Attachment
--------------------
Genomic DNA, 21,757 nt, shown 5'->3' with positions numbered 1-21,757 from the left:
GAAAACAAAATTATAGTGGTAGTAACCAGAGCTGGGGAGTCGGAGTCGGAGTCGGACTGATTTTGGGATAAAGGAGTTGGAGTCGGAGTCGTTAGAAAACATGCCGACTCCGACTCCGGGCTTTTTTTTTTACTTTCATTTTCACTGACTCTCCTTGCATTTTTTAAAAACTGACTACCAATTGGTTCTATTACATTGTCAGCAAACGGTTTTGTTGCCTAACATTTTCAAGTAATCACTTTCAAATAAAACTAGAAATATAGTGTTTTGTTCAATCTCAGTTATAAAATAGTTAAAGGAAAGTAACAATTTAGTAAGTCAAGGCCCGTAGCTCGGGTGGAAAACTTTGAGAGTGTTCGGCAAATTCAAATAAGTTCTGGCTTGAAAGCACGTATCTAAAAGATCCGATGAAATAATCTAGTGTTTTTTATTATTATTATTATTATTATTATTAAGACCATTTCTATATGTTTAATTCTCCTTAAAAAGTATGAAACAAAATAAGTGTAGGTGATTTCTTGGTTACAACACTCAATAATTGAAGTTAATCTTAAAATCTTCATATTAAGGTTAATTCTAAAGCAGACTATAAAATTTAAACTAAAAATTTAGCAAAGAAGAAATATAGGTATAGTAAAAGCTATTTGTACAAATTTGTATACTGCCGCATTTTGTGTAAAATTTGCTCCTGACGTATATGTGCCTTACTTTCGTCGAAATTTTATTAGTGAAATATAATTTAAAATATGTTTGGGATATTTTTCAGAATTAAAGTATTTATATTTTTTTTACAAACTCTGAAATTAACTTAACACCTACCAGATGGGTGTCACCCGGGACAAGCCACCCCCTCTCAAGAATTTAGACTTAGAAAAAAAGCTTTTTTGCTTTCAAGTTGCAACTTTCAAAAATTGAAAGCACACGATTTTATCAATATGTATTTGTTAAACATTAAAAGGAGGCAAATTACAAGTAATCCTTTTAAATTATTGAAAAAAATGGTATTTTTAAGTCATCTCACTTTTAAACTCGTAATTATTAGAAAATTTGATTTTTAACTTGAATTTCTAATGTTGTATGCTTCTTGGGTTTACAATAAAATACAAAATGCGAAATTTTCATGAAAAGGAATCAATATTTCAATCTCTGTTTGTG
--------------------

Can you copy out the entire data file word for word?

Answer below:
Genomic DNA, 21,757 nt, shown 5'->3' with positions numbered 1-21,757 from the left:
GAAAACAAAATTATAGTGGTAGTAACCAGAGCTGGGGAGTCGGAGTCGGAGTCGGACTGATTTTGGGATAAAGGAGTTGGAGTCGGAGTCGTTAGAAAACATGCCGACTCCGACTCCGGGCTTTTTTTTTTACTTTCATTTTCACTGACTCTCCTTGCATTTTTTAAAAACTGACTACCAATTGGTTCTATTACATTGTCAGCAAACGGTTTTGTTGCCTAACATTTTCAAGTAATCACTTTCAAATAAAACTAGAAATATAGTGTTTTGTTCAATCTCAGTTATAAAATAGTTAAAGGAAAGTAACAATTTAGTAAGTCAAGGCCCGTAGCTCGGGTGGAAAACTTTGAGAGTGTTCGGCAAATTCAAATAAGTTCTGGCTTGAAAGCACGTATCTAAAAGATCCGATGAAATAATCTAGTGTTTTTTATTATTATTATTATTATTATTATTAAGACCATTTCTATATGTTTAATTCTCCTTAAAAAGTATGAAACAAAATAAGTGTAGGTGATTTCTTGGTTACAACACTCAATAATTGAAGTTAATCTTAAAATCTTCATATTAAGGTTAATTCTAAAGCAGACTATAAAATTTAAACTAAAAATTTAGCAAAGAAGAAATATAGGTATAGTAAAAGCTATTTGTACAAATTTGTATACTGCCGCATTTTGTGTAAAATTTGCTCCTGACGTATATGTGCCTTACTTTCGTCGAAATTTTATTAGTGAAATATAATTTAAAATATGTTTGGGATATTTTTCAGAATTAAAGTATTTATATTTTTTTTACAAACTCTGAAATTAACTTAACACCTACCAGATGGGTGTCACCCGGGACAAGCCACCCCCTCTCAAGAATTTAGACTTAGAAAAAAAGCTTTTTTGCTTTCAAGTTGCAACTTTCAAAAATTGAAAGCACACGATTTTATCAATATGTATTTGTTAAACATTAAAAGGAGGCAAATTACAAGTAATCCTTTTAAATTATTGAAAAAAATGGTATTTTTAAGTCATCTCACTTTTAAACTCGTAATTATTAGAAAATTTGATTTTTAACTTGAATTTCTAATGTTGTATGCTTCTTGGGTTTACAATAAAATACAAAATGCGAAATTTTCATGAAAAGGAATCAATATTTCAATCTCTGTTTGTG